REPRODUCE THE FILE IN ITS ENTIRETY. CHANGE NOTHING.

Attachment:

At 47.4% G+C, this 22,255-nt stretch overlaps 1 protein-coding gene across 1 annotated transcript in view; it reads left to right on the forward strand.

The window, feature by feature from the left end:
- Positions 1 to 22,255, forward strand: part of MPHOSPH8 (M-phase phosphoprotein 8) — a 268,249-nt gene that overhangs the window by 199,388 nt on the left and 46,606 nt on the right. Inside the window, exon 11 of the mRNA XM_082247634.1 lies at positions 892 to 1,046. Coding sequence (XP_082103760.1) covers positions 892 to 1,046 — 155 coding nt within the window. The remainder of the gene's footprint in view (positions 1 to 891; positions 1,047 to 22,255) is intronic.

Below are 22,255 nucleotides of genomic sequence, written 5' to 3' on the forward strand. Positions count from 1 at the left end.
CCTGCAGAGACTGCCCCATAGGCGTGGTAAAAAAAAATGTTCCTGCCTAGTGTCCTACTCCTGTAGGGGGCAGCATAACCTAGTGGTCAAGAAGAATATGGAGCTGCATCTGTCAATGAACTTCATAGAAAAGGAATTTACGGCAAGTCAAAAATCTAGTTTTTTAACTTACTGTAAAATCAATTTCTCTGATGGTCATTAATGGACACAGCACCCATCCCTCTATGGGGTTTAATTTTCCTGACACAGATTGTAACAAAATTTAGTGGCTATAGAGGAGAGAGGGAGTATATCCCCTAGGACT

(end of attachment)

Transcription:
At 47.4% G+C, this 22,255-nt stretch overlaps 1 protein-coding gene across 1 annotated transcript in view; it reads left to right on the forward strand.

The window, feature by feature from the left end:
- Positions 1 to 22,255, forward strand: part of MPHOSPH8 (M-phase phosphoprotein 8) — a 268,249-nt gene that overhangs the window by 199,388 nt on the left and 46,606 nt on the right. Inside the window, exon 11 of the mRNA XM_082247634.1 lies at positions 892 to 1,046. Coding sequence (XP_082103760.1) covers positions 892 to 1,046 — 155 coding nt within the window. The remainder of the gene's footprint in view (positions 1 to 891; positions 1,047 to 22,255) is intronic.

Below are 22,255 nucleotides of genomic sequence, written 5' to 3' on the forward strand. Positions count from 1 at the left end.
CCTGCAGAGACTGCCCCATAGGCGTGGTAAAAAAAAATGTTCCTGCCTAGTGTCCTACTCCTGTAGGGGGCAGCATAACCTAGTGGTCAAGAAGAATATGGAGCTGCATCTGTCAATGAACTTCATAGAAAAGGAATTTACGGCAAGTCAAAAATCTAGTTTTTTAACTTACTGTAAAATCAATTTCTCTGATGGTCATTAATGGACACAGCACCCATCCCTCTATGGGGTTTAATTTTCCTGACACAGATTGTAACAAAATTTAGTGGCTATAGAGGAGAGAGGGAGTATATCCCCTAGGACT